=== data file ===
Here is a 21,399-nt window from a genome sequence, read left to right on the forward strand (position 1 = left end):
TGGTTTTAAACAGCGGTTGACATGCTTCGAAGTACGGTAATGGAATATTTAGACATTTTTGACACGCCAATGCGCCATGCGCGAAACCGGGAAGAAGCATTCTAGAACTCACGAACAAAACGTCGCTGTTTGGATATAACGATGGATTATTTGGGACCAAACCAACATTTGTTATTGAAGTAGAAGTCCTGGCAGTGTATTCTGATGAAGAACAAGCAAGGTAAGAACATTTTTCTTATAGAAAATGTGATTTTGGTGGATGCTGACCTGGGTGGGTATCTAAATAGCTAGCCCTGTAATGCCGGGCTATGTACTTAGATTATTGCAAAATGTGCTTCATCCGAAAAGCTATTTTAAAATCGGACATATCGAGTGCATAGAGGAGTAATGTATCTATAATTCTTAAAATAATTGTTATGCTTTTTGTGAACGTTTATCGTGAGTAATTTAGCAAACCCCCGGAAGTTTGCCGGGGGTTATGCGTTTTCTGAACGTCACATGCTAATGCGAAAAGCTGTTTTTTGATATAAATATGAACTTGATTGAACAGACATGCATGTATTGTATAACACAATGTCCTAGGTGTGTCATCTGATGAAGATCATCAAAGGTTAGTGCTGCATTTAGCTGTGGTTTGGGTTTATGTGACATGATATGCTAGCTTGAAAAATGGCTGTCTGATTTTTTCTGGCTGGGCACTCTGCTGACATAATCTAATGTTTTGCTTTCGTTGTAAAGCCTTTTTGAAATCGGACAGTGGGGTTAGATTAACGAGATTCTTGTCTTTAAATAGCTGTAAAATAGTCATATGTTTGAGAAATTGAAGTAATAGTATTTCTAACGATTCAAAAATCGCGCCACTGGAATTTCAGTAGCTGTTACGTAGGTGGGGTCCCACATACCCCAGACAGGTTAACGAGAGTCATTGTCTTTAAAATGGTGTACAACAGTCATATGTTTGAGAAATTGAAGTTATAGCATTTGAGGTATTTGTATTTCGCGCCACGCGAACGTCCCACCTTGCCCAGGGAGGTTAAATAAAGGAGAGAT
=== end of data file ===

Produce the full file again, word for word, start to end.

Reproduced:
Here is a 21,399-nt window from a genome sequence, read left to right on the forward strand (position 1 = left end):
TGGTTTTAAACAGCGGTTGACATGCTTCGAAGTACGGTAATGGAATATTTAGACATTTTTGACACGCCAATGCGCCATGCGCGAAACCGGGAAGAAGCATTCTAGAACTCACGAACAAAACGTCGCTGTTTGGATATAACGATGGATTATTTGGGACCAAACCAACATTTGTTATTGAAGTAGAAGTCCTGGCAGTGTATTCTGATGAAGAACAAGCAAGGTAAGAACATTTTTCTTATAGAAAATGTGATTTTGGTGGATGCTGACCTGGGTGGGTATCTAAATAGCTAGCCCTGTAATGCCGGGCTATGTACTTAGATTATTGCAAAATGTGCTTCATCCGAAAAGCTATTTTAAAATCGGACATATCGAGTGCATAGAGGAGTAATGTATCTATAATTCTTAAAATAATTGTTATGCTTTTTGTGAACGTTTATCGTGAGTAATTTAGCAAACCCCCGGAAGTTTGCCGGGGGTTATGCGTTTTCTGAACGTCACATGCTAATGCGAAAAGCTGTTTTTTGATATAAATATGAACTTGATTGAACAGACATGCATGTATTGTATAACACAATGTCCTAGGTGTGTCATCTGATGAAGATCATCAAAGGTTAGTGCTGCATTTAGCTGTGGTTTGGGTTTATGTGACATGATATGCTAGCTTGAAAAATGGCTGTCTGATTTTTTCTGGCTGGGCACTCTGCTGACATAATCTAATGTTTTGCTTTCGTTGTAAAGCCTTTTTGAAATCGGACAGTGGGGTTAGATTAACGAGATTCTTGTCTTTAAATAGCTGTAAAATAGTCATATGTTTGAGAAATTGAAGTAATAGTATTTCTAACGATTCAAAAATCGCGCCACTGGAATTTCAGTAGCTGTTACGTAGGTGGGGTCCCACATACCCCAGACAGGTTAACGAGAGTCATTGTCTTTAAAATGGTGTACAACAGTCATATGTTTGAGAAATTGAAGTTATAGCATTTGAGGTATTTGTATTTCGCGCCACGCGAACGTCCCACCTTGCCCAGGGAGGTTAAATAAAGGAGAGAT